For the time being, the Fa’atuatua i le Atua Samoa ua Tasi (FAST) party will retain its 26-25 lead over the HRPP until the election is completely finalised.

How long the courts take to settle the dozens of legal challenges before them will likely be a matter of weeks, not months.

Tuilaepa is increasingly being less seen as a strongman who can be depended upon to steer Samoa through choppy waters as an immovable object with whom much of the political deadlock originated.

Until that time, they notionally — depending, of course — on the outcome of a legal case about the validity of the party’s swearing in, the opponents should notionally have some political breathing room to establish government.

But speaking on Wednesday, Tuilaepa sounded like a man who had not familiarised himself with even the most elementary aspects of the judgment.

He asserted the decision cemented Aliimalemanu’s election and a 26-26 tie between FAST and the HRPP and his rightful place and the ongoing future “custodian” of government in Samoa.

No person with basic literacy skills could have reached either of these conclusions after reading what the court had to say in a succinct and articulate 12-page judgment.

Fiame Naomi Mata’afa, the leader of FAST, took a different and more reasonable view of the judgment, which, as it was, a victory in principle for the HRPP but one with few practical consequences for Samoa’s immediate future.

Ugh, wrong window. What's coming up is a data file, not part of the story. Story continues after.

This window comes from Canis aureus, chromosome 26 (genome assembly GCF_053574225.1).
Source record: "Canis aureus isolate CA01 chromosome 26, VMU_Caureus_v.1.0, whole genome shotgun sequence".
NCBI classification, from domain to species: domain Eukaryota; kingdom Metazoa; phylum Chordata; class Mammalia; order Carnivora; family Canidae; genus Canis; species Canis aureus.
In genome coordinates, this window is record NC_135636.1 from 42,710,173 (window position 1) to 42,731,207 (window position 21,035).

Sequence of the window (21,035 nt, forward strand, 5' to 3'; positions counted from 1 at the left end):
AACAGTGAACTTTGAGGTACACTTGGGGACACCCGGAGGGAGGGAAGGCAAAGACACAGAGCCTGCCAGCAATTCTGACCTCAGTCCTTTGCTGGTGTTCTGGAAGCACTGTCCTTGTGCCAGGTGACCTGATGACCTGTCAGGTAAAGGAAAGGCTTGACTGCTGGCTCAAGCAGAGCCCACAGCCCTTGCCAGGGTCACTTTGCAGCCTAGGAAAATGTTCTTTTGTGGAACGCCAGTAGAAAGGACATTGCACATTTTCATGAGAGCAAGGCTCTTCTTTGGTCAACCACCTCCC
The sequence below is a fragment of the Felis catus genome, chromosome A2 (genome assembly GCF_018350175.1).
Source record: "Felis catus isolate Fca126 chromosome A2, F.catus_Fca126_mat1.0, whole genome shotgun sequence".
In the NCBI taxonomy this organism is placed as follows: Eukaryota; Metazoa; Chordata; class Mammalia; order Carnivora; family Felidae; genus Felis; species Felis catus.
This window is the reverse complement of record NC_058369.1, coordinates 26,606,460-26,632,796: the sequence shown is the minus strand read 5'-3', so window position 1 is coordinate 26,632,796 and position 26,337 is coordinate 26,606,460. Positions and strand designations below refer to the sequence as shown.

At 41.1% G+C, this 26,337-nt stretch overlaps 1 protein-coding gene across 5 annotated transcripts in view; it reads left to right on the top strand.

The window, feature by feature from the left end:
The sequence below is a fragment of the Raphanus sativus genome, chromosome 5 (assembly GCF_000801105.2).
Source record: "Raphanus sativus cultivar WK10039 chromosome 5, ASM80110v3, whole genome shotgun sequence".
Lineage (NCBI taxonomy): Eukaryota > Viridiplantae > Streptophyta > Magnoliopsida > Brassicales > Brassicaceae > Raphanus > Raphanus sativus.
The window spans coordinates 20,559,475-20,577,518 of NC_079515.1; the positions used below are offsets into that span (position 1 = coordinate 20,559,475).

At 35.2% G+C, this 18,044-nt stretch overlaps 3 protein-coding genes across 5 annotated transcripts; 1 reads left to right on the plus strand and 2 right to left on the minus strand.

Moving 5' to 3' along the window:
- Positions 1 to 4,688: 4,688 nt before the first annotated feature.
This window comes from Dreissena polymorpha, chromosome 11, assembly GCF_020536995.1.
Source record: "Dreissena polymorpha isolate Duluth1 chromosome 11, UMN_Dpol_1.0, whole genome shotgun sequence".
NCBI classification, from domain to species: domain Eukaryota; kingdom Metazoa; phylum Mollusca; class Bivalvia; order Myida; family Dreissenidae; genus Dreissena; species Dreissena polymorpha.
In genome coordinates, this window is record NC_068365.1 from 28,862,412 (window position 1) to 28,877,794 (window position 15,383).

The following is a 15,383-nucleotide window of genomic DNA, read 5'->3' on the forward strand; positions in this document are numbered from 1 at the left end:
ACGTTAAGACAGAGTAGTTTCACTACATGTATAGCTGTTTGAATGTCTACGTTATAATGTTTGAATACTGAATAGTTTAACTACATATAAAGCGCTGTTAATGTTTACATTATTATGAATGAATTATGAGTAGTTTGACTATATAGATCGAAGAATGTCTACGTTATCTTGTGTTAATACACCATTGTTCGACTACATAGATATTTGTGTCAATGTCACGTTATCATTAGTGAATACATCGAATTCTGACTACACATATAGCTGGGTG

FAST, she said, had the numbers in Parliament for now and was ready to proceed to transition to a new government, just as previous Parliaments have sat while petitions are in progress.

That puts the two leaders on a collision course that cannot spell good outcomes for this nation.

But the decision also casts in stark relief the fact that the caretaker Prime Minister has shown himself at his most arrogant during a week when he should have learned about humility.

For so many years, Tuilaepa’s tendency toward over-the-top statements have merged with his public-political persona. But it is only in recent weeks as he has begun to feel his power ebb in the wake of an election defeat that we have seen the true depth of the caretaker Prime Minister’s unrelenting self-regard.